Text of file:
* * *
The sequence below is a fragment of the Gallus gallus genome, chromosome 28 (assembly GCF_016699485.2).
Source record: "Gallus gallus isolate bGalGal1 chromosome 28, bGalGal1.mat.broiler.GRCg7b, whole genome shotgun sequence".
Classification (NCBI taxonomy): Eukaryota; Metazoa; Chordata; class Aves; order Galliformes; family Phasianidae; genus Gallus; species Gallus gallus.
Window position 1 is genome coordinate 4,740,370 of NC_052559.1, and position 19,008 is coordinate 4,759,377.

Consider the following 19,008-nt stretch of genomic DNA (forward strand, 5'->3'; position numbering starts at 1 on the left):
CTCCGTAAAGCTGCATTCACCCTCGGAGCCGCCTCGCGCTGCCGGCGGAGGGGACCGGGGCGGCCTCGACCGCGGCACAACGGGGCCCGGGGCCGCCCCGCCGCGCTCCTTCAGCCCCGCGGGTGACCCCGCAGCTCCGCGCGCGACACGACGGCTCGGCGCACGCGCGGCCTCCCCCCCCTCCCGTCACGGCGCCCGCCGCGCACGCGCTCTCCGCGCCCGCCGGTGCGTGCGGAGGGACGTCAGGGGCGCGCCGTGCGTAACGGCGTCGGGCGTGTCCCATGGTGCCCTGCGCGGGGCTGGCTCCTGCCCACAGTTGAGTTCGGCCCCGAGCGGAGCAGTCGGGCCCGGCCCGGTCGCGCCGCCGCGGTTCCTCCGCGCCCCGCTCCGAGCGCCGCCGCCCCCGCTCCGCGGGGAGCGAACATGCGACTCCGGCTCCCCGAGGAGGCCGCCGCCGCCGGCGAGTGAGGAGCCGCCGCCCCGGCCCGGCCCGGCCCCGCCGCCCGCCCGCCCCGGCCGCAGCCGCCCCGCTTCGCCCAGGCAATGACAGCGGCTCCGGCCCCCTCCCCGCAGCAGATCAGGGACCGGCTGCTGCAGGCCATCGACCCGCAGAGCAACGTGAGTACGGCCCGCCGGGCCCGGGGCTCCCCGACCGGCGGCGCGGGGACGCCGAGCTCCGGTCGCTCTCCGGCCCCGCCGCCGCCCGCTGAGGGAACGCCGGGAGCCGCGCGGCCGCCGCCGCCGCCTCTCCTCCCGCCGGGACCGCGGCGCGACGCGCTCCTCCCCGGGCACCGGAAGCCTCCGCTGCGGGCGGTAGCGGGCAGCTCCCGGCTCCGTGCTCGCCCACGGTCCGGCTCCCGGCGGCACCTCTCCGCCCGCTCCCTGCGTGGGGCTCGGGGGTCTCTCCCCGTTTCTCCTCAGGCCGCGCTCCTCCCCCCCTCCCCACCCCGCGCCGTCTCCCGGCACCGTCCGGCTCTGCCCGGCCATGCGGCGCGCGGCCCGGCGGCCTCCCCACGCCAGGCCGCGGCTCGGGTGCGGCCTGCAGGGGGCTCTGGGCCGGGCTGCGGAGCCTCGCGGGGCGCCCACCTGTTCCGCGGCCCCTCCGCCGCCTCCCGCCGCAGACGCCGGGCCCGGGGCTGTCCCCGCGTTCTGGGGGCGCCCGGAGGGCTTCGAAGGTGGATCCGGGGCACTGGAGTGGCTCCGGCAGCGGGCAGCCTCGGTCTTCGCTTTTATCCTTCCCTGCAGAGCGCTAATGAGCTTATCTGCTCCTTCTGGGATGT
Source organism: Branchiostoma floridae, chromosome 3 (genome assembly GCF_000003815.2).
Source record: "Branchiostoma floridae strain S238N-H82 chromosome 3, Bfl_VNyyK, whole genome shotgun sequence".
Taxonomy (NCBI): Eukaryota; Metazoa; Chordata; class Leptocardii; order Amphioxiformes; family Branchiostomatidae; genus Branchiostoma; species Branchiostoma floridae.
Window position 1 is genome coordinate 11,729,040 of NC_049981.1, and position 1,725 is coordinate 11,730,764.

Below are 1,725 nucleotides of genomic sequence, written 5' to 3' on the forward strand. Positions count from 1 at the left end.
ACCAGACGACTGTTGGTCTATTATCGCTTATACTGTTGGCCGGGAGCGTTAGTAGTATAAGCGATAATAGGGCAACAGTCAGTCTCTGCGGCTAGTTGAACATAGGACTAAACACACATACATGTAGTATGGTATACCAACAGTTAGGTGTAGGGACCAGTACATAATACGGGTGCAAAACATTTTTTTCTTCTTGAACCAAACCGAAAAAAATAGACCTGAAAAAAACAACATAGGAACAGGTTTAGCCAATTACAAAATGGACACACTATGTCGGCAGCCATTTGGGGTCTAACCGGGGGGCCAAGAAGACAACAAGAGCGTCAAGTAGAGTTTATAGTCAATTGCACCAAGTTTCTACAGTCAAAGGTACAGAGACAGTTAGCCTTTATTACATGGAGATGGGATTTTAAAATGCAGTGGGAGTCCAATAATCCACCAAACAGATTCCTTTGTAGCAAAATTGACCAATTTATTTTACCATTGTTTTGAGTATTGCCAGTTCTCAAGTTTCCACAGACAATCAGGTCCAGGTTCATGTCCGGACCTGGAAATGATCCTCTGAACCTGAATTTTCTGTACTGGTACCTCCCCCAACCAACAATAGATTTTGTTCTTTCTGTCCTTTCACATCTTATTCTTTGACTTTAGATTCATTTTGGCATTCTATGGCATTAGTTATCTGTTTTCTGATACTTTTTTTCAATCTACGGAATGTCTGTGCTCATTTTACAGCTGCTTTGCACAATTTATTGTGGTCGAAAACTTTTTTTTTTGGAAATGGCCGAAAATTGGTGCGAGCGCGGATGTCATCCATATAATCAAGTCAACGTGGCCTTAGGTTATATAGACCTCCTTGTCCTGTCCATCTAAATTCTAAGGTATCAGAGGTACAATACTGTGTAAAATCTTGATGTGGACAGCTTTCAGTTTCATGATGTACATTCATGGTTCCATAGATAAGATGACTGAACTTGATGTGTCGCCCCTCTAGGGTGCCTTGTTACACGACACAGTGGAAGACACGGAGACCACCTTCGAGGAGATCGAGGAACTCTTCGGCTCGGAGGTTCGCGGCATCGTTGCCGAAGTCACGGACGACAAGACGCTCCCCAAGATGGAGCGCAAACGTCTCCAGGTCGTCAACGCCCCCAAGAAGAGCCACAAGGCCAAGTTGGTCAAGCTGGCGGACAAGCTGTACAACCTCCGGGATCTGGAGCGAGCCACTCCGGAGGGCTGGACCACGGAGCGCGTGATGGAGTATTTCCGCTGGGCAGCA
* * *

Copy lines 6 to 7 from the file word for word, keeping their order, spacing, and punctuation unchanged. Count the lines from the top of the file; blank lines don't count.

CTCCGTAAAGCTGCATTCACCCTCGGAGCCGCCTCGCGCTGCCGGCGGAGGGGACCGGGGCGGCCTCGACCGCGGCACAACGGGGCCCGGGGCCGCCCCGCCGCGCTCCTTCAGCCCCGCGGGTGACCCCGCAGCTCCGCGCGCGACACGACGGCTCGGCGCACGCGCGGCCTCCCCCCCCTCCCGTCACGGCGCCCGCCGCGCACGCGCTCTCCGCGCCCGCCGGTGCGTGCGGAGGGACGTCAGGGGCGCGCCGTGCGTAACGGCGTCGGGCGTGTCCCATGGTGCCCTGCGCGGGGCTGGCTCCTGCCCACAGTTGAGTTCGGCCCCGAGCGGAGCAGTCGGGCCCGGCCCGGTCGCGCCGCCGCGGTTCCTCCGCGCCCCGCTCCGAGCGCCGCCGCCCCCGCTCCGCGGGGAGCGAACATGCGACTCCGGCTCCCCGAGGAGGCCGCCGCCGCCGGCGAGTGAGGAGCCGCCGCCCCGGCCCGGCCCGGCCCCGCCGCCCGCCCGCCCCGGCCGCAGCCGCCCCGCTTCGCCCAGGCAATGACAGCGGCTCCGGCCCCCTCCCCGCAGCAGATCAGGGACCGGCTGCTGCAGGCCATCGACCCGCAGAGCAACGTGAGTACGGCCCGCCGGGCCCGGGGCTCCCCGACCGGCGGCGCGGGGACGCCGAGCTCCGGTCGCTCTCCGGCCCCGCCGCCGCCCGCTGAGGGAACGCCGGGAGCCGCGCGGCCGCCGCCGCCGCCTCTCCTCCCGCCGGGACCGCGGCGCGACGCGCTCCTCCCCGGGCACCGGAAGCCTCCGCTGCGGGCGGTAGCGGGCAGCTCCCGGCTCCGTGCTCGCCCACGGTCCGGCTCCCGGCGGCACCTCTCCGCCCGCTCCCTGCGTGGGGCTCGGGGGTCTCTCCCCGTTTCTCCTCAGGCCGCGCTCCTCCCCCCCTCCCCACCCCGCGCCGTCTCCCGGCACCGTCCGGCTCTGCCCGGCCATGCGGCGCGCGGCCCGGCGGCCTCCCCACGCCAGGCCGCGGCTCGGGTGCGGCCTGCAGGGGGCTCTGGGCCGGGCTGCGGAGCCTCGCGGGGCGCCCACCTGTTCCGCGGCCCCTCCGCCGCCTCCCGCCGCAGACGCCGGGCCCGGGGCTGTCCCCGCGTTCTGGGGGCGCCCGGAGGGCTTCGAAGGTGGATCCGGGGCACTGGAGTGGCTCCGGCAGCGGGCAGCCTCGGTCTTCGCTTTTATCCTTCCCTGCAGAGCGCTAATGAGCTTATCTGCTCCTTCTGGGATGT
Source organism: Branchiostoma floridae, chromosome 3 (genome assembly GCF_000003815.2).